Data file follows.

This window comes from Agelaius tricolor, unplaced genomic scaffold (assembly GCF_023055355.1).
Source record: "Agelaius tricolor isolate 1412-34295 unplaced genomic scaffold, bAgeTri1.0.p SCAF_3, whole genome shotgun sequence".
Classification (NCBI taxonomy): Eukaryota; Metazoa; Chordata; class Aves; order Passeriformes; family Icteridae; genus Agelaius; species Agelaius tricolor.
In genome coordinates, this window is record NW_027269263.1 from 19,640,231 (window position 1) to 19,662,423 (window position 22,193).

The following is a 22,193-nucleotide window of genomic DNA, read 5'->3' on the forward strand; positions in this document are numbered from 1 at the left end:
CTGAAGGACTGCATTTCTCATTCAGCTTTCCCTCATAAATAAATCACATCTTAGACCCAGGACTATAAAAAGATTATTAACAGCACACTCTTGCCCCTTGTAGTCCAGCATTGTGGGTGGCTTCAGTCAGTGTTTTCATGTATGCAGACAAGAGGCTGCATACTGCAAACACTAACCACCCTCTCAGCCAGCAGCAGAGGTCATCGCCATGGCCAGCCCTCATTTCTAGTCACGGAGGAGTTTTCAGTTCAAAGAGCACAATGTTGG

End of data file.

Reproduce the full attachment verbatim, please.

This window comes from Agelaius tricolor, unplaced genomic scaffold (assembly GCF_023055355.1).
Source record: "Agelaius tricolor isolate 1412-34295 unplaced genomic scaffold, bAgeTri1.0.p SCAF_3, whole genome shotgun sequence".
Classification (NCBI taxonomy): Eukaryota; Metazoa; Chordata; class Aves; order Passeriformes; family Icteridae; genus Agelaius; species Agelaius tricolor.
In genome coordinates, this window is record NW_027269263.1 from 19,640,231 (window position 1) to 19,662,423 (window position 22,193).

The following is a 22,193-nucleotide window of genomic DNA, read 5'->3' on the forward strand; positions in this document are numbered from 1 at the left end:
CTGAAGGACTGCATTTCTCATTCAGCTTTCCCTCATAAATAAATCACATCTTAGACCCAGGACTATAAAAAGATTATTAACAGCACACTCTTGCCCCTTGTAGTCCAGCATTGTGGGTGGCTTCAGTCAGTGTTTTCATGTATGCAGACAAGAGGCTGCATACTGCAAACACTAACCACCCTCTCAGCCAGCAGCAGAGGTCATCGCCATGGCCAGCCCTCATTTCTAGTCACGGAGGAGTTTTCAGTTCAAAGAGCACAATGTTGG